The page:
CATALYST CORNER: July/August 2013
Technology Front and Center
The American Society for Automation in Pharmacy (ASAP) recently completed its midyear conference in Louisville. I was delighted to be asked to provide an update on advances in pharmacy data flow between the pharmacy and electronic health record systems. My only regret was due to other business commitments, I could only stay for the first half day of the program. During that time, I picked up some great information from the other five speakers and had a super interchange with a new ASAP member on the break. It’s what I like most about the ASAP conferences: fast-paced, new information, and great networking. I am already making plans to attend the next ASAP annual conference, Jan. 16 to 18, 2014, in Amelia Island, Fl., and promised I will clear my schedule to be there for the entire event.
While interacting with and providing services to the pharmacy IT community has been a longtime activity for me and my business, it is my observation based on a number of key issues, that the pharmacy IT community is truly going to be front and center as the pharmacy profession seeks to fulfill its vision for 2015 and beyond. That vision, that “pharmacists will be the health care professionals responsible for providing patient care that ensures optimal medication therapy outcomes,” was crafted by the Joint Commission of Pharmacy Practitioners (JCPP) in its paper “Future Vision of Pharmacy Practice” in 2004. The current issues that may impact achieving that vision are many, including:
- Achieving provider status for pharmacists so they may more fully integrate their services into current and emerging healthcare structures such as accountable care organizations (ACOs) and patient-centered medical homes and have these services reimbursed. This will include defining a standard process of care.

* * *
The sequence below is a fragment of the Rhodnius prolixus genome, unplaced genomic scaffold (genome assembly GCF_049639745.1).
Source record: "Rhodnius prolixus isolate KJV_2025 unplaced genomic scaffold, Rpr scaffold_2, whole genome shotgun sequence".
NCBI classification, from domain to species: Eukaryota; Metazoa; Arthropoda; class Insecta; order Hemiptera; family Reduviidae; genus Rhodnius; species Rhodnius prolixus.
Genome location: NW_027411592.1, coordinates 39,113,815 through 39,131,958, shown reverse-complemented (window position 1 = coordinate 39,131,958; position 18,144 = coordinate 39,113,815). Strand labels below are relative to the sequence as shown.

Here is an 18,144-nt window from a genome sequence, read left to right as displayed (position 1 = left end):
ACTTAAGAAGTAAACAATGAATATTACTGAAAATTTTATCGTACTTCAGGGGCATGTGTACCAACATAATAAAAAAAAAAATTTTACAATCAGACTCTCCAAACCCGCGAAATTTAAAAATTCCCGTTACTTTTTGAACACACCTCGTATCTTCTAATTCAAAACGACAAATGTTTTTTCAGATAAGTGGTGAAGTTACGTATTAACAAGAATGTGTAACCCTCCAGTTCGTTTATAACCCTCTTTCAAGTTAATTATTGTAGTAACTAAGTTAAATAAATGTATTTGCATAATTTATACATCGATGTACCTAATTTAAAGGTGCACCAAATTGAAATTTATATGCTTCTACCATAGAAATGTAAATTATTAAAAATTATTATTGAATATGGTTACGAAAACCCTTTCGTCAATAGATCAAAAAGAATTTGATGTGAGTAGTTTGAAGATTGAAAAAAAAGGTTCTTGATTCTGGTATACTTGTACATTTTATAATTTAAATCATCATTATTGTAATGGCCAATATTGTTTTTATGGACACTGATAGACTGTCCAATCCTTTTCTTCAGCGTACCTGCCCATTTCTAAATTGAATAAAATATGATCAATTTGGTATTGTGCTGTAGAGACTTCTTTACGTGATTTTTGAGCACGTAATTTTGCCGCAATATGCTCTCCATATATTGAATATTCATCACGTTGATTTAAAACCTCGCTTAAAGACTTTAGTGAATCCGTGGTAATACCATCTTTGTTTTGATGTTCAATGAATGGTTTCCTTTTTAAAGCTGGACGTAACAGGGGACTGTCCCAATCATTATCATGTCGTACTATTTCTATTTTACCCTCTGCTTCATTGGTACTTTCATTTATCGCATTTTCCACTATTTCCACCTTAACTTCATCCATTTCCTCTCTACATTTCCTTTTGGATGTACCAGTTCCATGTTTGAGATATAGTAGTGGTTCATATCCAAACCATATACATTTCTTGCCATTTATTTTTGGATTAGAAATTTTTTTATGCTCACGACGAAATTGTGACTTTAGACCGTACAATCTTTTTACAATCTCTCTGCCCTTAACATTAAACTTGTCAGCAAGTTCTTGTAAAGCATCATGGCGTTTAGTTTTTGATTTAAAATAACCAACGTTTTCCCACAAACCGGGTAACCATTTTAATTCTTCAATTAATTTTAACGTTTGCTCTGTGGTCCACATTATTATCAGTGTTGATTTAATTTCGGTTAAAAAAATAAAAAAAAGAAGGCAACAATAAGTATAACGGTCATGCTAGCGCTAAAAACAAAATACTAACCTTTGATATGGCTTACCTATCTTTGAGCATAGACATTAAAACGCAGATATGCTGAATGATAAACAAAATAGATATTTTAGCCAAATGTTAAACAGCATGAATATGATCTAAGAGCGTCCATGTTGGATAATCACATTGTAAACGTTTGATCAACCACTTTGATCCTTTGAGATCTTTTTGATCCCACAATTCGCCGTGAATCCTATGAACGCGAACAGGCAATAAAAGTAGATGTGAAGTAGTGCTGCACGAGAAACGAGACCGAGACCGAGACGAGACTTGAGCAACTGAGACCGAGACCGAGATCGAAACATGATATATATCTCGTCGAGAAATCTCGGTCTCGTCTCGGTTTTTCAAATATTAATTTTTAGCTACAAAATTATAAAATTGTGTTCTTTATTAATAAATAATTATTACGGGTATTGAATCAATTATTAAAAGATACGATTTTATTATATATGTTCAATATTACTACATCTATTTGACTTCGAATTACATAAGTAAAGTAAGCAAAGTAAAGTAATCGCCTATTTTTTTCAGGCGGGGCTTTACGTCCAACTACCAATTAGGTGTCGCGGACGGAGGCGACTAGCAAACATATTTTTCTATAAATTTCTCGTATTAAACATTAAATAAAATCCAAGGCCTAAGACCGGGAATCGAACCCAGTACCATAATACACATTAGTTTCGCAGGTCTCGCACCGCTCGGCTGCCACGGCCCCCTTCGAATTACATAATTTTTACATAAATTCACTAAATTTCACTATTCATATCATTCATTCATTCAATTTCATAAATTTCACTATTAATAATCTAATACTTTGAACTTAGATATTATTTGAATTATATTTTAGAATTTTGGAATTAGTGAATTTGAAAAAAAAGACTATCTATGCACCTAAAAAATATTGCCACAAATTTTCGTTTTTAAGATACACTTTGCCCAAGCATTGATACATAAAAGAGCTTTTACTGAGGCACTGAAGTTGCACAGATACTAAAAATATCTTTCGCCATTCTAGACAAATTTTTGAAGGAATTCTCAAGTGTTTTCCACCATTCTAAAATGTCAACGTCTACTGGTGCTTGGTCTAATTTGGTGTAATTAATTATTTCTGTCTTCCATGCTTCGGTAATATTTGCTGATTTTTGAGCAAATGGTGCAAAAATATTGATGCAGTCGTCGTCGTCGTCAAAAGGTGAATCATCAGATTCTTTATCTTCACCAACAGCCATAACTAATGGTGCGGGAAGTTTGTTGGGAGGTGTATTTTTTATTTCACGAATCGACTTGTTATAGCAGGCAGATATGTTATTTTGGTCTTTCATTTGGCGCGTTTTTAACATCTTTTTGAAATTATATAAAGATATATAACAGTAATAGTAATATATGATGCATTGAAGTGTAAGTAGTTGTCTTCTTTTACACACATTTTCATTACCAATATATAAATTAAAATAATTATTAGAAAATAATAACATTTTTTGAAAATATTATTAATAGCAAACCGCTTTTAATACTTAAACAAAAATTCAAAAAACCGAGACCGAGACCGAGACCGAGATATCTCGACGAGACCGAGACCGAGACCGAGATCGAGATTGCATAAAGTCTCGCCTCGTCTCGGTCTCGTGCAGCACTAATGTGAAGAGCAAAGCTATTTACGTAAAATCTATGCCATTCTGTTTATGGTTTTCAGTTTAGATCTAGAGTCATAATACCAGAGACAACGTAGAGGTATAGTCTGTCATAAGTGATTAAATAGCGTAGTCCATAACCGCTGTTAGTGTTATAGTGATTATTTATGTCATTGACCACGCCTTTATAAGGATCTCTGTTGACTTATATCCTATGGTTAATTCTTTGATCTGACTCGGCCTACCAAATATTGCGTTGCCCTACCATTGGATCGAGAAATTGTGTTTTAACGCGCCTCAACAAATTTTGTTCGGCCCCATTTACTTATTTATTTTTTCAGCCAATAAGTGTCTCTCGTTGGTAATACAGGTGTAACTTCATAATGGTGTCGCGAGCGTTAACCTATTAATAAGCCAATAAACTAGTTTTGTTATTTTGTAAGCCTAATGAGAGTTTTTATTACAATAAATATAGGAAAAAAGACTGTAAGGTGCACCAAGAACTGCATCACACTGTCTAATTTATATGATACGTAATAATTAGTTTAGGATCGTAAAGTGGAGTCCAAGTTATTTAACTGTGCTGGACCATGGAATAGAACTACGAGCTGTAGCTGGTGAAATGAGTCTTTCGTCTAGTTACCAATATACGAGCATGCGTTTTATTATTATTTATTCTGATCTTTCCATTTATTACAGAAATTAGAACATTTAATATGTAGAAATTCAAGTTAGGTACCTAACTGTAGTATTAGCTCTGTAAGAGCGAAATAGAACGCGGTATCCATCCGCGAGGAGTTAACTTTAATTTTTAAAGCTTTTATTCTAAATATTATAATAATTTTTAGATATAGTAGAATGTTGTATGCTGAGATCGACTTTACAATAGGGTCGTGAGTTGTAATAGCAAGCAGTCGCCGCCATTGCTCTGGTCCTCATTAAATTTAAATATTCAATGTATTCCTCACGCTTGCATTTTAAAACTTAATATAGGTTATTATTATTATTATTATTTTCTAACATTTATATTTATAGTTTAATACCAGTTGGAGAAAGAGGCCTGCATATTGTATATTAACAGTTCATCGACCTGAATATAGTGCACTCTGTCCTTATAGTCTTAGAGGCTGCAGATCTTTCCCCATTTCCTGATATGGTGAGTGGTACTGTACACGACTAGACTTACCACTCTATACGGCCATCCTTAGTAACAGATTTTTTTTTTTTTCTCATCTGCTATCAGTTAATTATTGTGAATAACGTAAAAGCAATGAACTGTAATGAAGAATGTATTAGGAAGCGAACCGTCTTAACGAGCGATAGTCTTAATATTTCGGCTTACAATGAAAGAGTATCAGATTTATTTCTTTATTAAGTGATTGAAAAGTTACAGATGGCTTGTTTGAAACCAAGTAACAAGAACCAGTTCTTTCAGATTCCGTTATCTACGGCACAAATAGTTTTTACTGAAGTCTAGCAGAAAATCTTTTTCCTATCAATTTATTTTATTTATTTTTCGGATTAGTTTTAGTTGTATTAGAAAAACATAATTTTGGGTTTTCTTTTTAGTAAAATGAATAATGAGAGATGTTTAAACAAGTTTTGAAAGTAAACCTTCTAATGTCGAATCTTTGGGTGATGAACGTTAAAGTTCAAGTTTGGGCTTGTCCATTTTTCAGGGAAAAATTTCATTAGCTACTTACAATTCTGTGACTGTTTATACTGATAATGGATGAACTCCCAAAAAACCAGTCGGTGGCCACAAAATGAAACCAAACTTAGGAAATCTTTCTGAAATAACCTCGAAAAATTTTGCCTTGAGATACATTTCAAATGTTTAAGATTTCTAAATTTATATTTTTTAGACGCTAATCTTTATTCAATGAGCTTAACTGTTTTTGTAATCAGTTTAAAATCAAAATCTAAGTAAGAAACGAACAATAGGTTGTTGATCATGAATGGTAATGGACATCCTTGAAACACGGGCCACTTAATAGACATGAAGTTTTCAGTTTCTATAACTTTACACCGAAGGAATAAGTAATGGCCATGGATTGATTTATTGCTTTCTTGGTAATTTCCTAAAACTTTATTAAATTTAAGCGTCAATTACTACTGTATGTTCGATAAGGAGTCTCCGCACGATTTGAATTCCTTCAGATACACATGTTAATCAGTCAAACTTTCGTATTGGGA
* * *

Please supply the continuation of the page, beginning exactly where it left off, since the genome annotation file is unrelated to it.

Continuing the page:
- Achieving integration of pharmacy clinical and dispensing data with electronic health record (EHR) systems and progress on the pharmacy health information technology (HIT) collaborative’s roadmap.
- Addressing medication adherence issues, especially in patients with chronic disease, which is estimated to cost the nation $200 billion annually.
Pharmacy IT vendors are right in the middle of each of these issues. And my sense is that we are moving toward “the perfect storm,” where action must happen rapidly due to two other forces: the impending entry of up to 30 million Americans into the healthcare system in January 2014 and the increasing number of highly educated and trained pharmacy graduates who have the skills — but may not have the positions created to use them — to achieve pharmacy’s vision for the profession.
I wrote about the pharmacy provider status campaign in the March/April issue of ComputerTalk, and Jim Owen of the American Pharmacists Association (APhA) gave a presentation on this issue at the ASAP midyear conference. As Jim noted, the future of healthcare is value driven, revolving around:
- Providing care to patients efficiently and effectively using an evidence-based, patient-centered team approach.
- Focusing on quality outcomes.
- Providing treatment where patients need care (in the most cost-effective and feasible treatment location possible).
- Preventing excessive, avoidable costs to the healthcare system and to patients.
The cornerstones of this value-driven healthcare are fourfold, and include:
Measuring quality and price (value) of care.
Publishing quality and price (value) of care.
Using health information technology effectively.
Creating positive incentives for high-quality, efficient healthcare.
In order to align the pharmacy profession to meet the emerging needs of the U.S. healthcare system, three things are necessary, Jim said:
Providing pharmacist’s services with a consistent process of care.
Developing and integrating pharmacy technology solutions that are interoperable with the U.S. HIT infrastructure and that facilitate patient care provision by pharmacists.